But, alas, I am too far gone now, and I move to leave. Goodbyes are said. Hugs are given and taken, and I stumble off onto the shiny Dublin streets. I am tired and I am homeward. I take the 19a from Westmoreland St and sit up top. The bus crosses The Liffey to the North-side. The river is high this evening. On O’Connell Street, shoppers and commuters scurry along the paths. Friends and strangers, tourists and blind dates, await each other at The Spire. Already-full bins have further rubbish creatively added to their tops, like blocks removed from a game of Jenga; precariously placed. The next contributor to this collective house of cards may cause the whole tower of junk to collapse, and will therefore be responsible for all of the fallen litter, and not just his or her own entry. Them’s the rules, and everybody knows it.

I realise I am hungry again. I have drunk too much and have started feeling woozy. It is not so much hunger as a settling of the stomach I’m in need of. Something to soak up the booze. I need something bad for me. Something hot and bad for me. I want chips. A big bag of chips. No wait! Curry chips. Even better. That’s what I want. I want a tray of curry chips. I begin to imagine them. Begin to crave them. I grow impatient. Wanting them now. Wanting them immediately. My hunger increases at every traffic light that stops us. I think of where is best to get them. Where’s nicest. And where’s nearest. For the second time today, the nearness of the place wins out. I get off two stops before mine, and go to Macari’s where there is no queue. I consider getting onion rings too, but no; chips are all I’m really after. I order and am quickly served.

I leave with brown paper bag in hand. I had planned on waiting till I got home before eating them, but I am weak, and I cannot resist. Holding the paper bag and the lid underneath the tray, so as not to burn my left hand, I take the plastic fork with my other and dig in. I know it could be seen as uncouth or graceless behaviour, but I don’t care. Not here. Not in this city. I turn into my estate, and on to my road. And then, just a few houses from my own, a very weird thing happens. Between numbers 33 and 35 is a lane which runs between the roads, and a skip has been there for the past week or so. And as I pass this, a man jumps out from behind it and starts shaking himself at me. This naked guy!  Completely starkers. No mac. No towel or bathrobe. Just shoes. A pair of black shoes. And nothing else. I scream. A short, sharp, high-pitched scream. He continues to dance there with his lad in his hand, shaking it at me – it’s not erect or anything; he’s just swinging it around. And I bolt. My curry chips go flying into the air. I just run, possibly screaming, I’m not sure. I go as fast as my high heels will let me. I get to my gate, push through and run up to my door. I do not look back. I grab my purse and desperately search for my keys. I find them, get the right one, push it into the slot, turn it, enter, and slam the door behind me. My heart is racing, and I am in a suddenly sobering kind of shock.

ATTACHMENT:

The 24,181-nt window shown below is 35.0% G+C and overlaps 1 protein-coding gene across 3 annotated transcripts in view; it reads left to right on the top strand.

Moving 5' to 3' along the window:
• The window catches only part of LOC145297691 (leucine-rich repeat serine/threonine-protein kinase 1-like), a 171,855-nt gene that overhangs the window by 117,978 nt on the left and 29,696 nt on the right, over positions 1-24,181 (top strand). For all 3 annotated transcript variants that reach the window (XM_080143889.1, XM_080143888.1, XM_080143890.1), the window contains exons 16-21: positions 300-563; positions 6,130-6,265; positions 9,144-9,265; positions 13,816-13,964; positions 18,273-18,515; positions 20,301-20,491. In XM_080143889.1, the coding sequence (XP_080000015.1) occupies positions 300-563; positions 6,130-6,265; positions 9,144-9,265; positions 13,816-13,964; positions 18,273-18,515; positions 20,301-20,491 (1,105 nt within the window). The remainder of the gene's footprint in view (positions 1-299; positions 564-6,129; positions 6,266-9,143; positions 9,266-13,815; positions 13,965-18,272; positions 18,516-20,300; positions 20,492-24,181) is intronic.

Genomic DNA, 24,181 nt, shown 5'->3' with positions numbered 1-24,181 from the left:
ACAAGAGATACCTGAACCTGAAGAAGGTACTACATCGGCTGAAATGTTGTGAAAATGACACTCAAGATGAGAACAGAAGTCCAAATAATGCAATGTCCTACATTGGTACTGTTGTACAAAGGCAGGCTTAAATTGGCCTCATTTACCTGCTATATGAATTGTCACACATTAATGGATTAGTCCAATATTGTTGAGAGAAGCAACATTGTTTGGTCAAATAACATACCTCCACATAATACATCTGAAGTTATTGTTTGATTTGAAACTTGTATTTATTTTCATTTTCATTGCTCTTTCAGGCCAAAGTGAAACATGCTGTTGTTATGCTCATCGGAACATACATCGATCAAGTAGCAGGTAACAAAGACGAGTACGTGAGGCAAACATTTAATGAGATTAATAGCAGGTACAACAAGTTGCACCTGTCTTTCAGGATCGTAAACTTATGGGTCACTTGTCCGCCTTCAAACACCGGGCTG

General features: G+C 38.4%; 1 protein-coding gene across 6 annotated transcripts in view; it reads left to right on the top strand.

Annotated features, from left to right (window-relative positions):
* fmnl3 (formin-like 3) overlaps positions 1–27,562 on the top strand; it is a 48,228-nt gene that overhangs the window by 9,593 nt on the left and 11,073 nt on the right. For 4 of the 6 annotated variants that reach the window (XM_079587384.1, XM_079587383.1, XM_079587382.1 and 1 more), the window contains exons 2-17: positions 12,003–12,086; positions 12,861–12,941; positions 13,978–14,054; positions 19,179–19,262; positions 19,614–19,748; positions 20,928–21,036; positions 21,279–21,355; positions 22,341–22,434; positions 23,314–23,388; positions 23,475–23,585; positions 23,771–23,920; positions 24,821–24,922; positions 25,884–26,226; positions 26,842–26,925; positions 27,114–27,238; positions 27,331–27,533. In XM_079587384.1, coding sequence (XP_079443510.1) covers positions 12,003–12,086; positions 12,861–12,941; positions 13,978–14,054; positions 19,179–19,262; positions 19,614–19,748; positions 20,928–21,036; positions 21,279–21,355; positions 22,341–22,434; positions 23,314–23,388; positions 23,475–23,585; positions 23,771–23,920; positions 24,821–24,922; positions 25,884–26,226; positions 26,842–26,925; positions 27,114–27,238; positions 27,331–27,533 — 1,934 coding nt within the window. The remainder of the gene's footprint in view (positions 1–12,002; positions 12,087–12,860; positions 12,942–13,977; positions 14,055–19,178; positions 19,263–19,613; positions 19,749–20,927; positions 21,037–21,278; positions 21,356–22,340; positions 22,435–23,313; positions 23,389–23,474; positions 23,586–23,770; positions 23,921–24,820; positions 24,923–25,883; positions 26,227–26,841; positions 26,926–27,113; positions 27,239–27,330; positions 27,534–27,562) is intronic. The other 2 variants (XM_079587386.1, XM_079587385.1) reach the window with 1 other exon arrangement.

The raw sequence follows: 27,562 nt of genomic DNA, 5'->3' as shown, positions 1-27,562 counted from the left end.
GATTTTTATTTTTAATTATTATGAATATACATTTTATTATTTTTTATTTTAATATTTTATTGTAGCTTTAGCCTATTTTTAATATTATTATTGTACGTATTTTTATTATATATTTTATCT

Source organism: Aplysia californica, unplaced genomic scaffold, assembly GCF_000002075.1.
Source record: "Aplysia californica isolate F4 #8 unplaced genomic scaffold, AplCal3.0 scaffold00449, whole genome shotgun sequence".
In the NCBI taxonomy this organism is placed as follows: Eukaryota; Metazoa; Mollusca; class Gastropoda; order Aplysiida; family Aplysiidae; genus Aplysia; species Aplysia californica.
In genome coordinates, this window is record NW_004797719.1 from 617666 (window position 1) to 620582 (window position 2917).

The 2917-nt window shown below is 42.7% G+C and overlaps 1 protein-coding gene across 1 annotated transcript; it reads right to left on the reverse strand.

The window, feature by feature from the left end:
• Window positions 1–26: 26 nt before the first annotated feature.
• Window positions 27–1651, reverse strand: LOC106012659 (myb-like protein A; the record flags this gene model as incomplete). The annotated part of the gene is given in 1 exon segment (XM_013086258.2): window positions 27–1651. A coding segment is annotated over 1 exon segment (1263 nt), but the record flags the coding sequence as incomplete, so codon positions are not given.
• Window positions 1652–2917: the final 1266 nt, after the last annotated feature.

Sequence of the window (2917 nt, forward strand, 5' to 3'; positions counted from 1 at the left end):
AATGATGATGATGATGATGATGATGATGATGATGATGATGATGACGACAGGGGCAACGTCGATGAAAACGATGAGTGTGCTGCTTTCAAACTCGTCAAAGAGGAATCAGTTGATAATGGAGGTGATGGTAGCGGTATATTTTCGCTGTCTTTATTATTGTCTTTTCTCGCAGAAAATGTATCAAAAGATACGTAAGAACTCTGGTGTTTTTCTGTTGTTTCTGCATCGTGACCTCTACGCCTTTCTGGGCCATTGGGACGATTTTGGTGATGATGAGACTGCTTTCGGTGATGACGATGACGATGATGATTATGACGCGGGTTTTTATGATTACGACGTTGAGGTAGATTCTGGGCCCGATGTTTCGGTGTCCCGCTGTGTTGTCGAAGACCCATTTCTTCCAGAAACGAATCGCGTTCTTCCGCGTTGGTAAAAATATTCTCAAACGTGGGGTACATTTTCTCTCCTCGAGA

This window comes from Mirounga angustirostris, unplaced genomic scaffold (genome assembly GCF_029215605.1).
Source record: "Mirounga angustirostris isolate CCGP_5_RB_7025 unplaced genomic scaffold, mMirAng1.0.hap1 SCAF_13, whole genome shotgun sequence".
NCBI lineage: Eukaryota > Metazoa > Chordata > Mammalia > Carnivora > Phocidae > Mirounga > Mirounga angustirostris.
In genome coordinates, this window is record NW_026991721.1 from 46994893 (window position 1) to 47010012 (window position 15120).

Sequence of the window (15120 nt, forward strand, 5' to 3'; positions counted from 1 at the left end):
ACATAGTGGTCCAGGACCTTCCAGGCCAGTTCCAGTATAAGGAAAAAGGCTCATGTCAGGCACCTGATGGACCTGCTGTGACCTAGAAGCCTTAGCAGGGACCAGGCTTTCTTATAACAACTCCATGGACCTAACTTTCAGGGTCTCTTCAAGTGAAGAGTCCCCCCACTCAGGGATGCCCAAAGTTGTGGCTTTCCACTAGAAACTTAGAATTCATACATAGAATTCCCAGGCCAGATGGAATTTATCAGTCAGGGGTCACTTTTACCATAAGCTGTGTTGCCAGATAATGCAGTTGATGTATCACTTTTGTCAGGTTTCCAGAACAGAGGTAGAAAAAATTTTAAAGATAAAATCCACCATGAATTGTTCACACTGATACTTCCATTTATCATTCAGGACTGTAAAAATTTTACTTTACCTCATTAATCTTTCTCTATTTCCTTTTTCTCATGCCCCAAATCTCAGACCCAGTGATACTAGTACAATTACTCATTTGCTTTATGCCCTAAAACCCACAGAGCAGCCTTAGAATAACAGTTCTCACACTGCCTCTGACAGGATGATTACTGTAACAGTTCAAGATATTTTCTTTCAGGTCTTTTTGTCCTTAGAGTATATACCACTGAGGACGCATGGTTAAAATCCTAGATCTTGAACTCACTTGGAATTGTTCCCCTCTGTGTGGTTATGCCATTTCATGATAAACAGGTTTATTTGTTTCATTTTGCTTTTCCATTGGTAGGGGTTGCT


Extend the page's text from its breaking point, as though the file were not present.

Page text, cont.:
My husband, hearing my panicked entrance, comes rushing out of the front room to me.

“What happened? What’s going on? Are you ok?”

I don’t know how to respond, but, eventually manage to tell him that I have been flashed by some guy out in the estate. His predictable reaction is to want to go out and get the flasher, and beat him up, or bring him to the police, or who knows – I’m not sure how far he had thought his plan through. He steps out the door and looks out at the road. He sees no one. Then he steps back in, and looks at me.

“What did he look like?”

I don’t know what to say. It happened so quickly.

“I don’t know. He looked… naked.”

“I mean, what kind of guy was he? Old? Young? Tall? Short? What colour hair? Anything?”

I stare back at him speechlessly. My shoulders and arms pull up into an intense shrug and I can’t think of anything at all. I guess I am still in shock. My mind is drawing a total blank. I have absolutely no clue how to describe him. I open my mouth, but can’t seem to get any words out. He stands in front of me impatiently, with a look of urgency and exasperation on his face. “What kind of guy was he!!!”, he repeats.

“What did he look like?”

“Sh-sh-shoes”, I manage to stutter. “b-b-black shoes.”

Haikus

January 13, 2010

Blankets of whiteness
A three-point turn marks the ground
Leaving heart-shaped tracks

Frozen winter steps
The seasons begin to slip
Even cats falter

Star-fallen branches
Needles decorate the floor
Ornaments are boxed

Slush now lines the roads
Another decade looming
Thus far, still unnamed

A lost lark’s feint song
It is not the birds tweeting
Snowmen melt outside

Fraggleplanks

January 6, 2010

Clare looks on calmly as the fraggleplanks board
Fearful, they’ll clamber so their shit can be stored
In overhead lockers and under their places
Costumes all crammed into undersized cases

Rucksacks and backpacks and duty-free bags
Bargaintown prices for bargaintown rags
On guard by their luggage, yet ever alert
They move to their marks, every loudspeaker splurt

The arrival of stewards makes them leave where they sat
They form into queues at the drop of a hat
Coffin-ship scrambles for economy fares
Prairie-dog eyes seek convenient chairs